Because this is a long post, it might be helpful to summarise the post for those who do not want to read it all in depth. In short, to make the most out of Simutrans-Experimental features that use the absolute values of journey times (in particular, comfort, catering and journey time tolerance), as well as to make long-distance rail and any sort of aviation viable, it is necessary to use much larger maps and to adjust other aspects of the scale used in Simutrans accordingly, abandoning the 1 tile = 1km rule that has previously obtained, replacing it with something closer to 1 tile = 200m. The advantages of and challenges in doing so are explored further below.Note
: This feature has now been implemented in Simutrans-Experimental version 6.0 (and later). See here
for a description of how the feature now works as implemented.Introduction - why change the scale?
In my work to separate different types of vehicles for different uses (for passengers: local/rural; inner suburban; outer suburban; and express), as well as testing the new journey time tolerance feature, it has become apparent that the current scale in Simutrans does not work well for such separation. Simutrans (deliberately) has two, inconsistent scales used at once: the graphics scale and the distance scale. In the graphics scale, one tile represents about 40m (in Pak128.Britain, at least - other paksets may vary). Traditionally, in the distance scale, 1 tile represents 1km, or 1,000m.
However, when I first put journey times and average speeds into Simutrans, I realised that the 1km/tile scale was unsatisfactory. Extrapolating from the vehicles' speeds as displayed assuming 1km/tile meant that, at ordinary speeds, a 'bus journey a few tiles accross a small village would be presumed to take 30-45 minutes. A train ride between two neighbouring towns would be assumed to take hours. Since I was keen to introduce a system whereby different vehicles had different levels of comfort, and passengers would tolerate certain comfort levels for only so long, and that I wanted to use realistic time scales for that tolerance, I had to make an alteration to the time scale. At the time, I decided simply to multiply all the times by 30% (the figure is adjustable in simuconf.tab). That gave values much closer to reality.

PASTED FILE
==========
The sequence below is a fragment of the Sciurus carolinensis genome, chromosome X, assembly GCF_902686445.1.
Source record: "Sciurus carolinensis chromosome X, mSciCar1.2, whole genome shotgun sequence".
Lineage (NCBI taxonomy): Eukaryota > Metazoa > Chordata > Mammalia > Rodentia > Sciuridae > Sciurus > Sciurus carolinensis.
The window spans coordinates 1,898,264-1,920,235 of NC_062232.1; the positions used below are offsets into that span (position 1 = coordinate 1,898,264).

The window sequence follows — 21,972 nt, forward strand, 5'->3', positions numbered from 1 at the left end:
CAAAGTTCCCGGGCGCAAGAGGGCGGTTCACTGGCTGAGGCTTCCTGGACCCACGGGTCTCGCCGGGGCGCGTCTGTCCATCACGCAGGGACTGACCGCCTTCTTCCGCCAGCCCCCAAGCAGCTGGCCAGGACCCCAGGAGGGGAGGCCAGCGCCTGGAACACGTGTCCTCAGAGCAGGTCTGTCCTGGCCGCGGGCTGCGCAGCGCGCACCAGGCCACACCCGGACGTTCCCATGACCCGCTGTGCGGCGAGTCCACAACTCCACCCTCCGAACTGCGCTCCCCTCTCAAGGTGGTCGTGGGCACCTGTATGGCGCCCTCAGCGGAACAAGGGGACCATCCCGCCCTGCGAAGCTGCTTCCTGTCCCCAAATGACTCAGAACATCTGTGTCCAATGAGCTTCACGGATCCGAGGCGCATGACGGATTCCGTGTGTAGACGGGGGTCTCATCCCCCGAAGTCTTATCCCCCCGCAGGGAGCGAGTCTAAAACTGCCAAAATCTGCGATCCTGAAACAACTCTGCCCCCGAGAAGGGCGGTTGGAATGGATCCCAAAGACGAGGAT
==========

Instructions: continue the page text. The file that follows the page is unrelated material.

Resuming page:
In version 5.0, I introduced the journey time tolerance feature. This means that passengers will not travel at all if their journey takes too long. Different passengers have greatly different journey time tolerances, which is partly random and partly based on how far that they want to go (at default settings, fewer passengers are generated for longer distance travel), anything from one to twelve hours at default settings. When I tested this feature with the 30% figure and existing saved games, I found that there was an enormous drop-off in the number of passengers willing to travel, and many previously profitable saved games plunged heavily into loss. After eliminating a few bugs and further testing, I found that the problem was that the journeys were simply being registered as being too long. Further reducing the 30% to 20% made journey times make much more sense relative to the size and position of towns and the size of vehicles.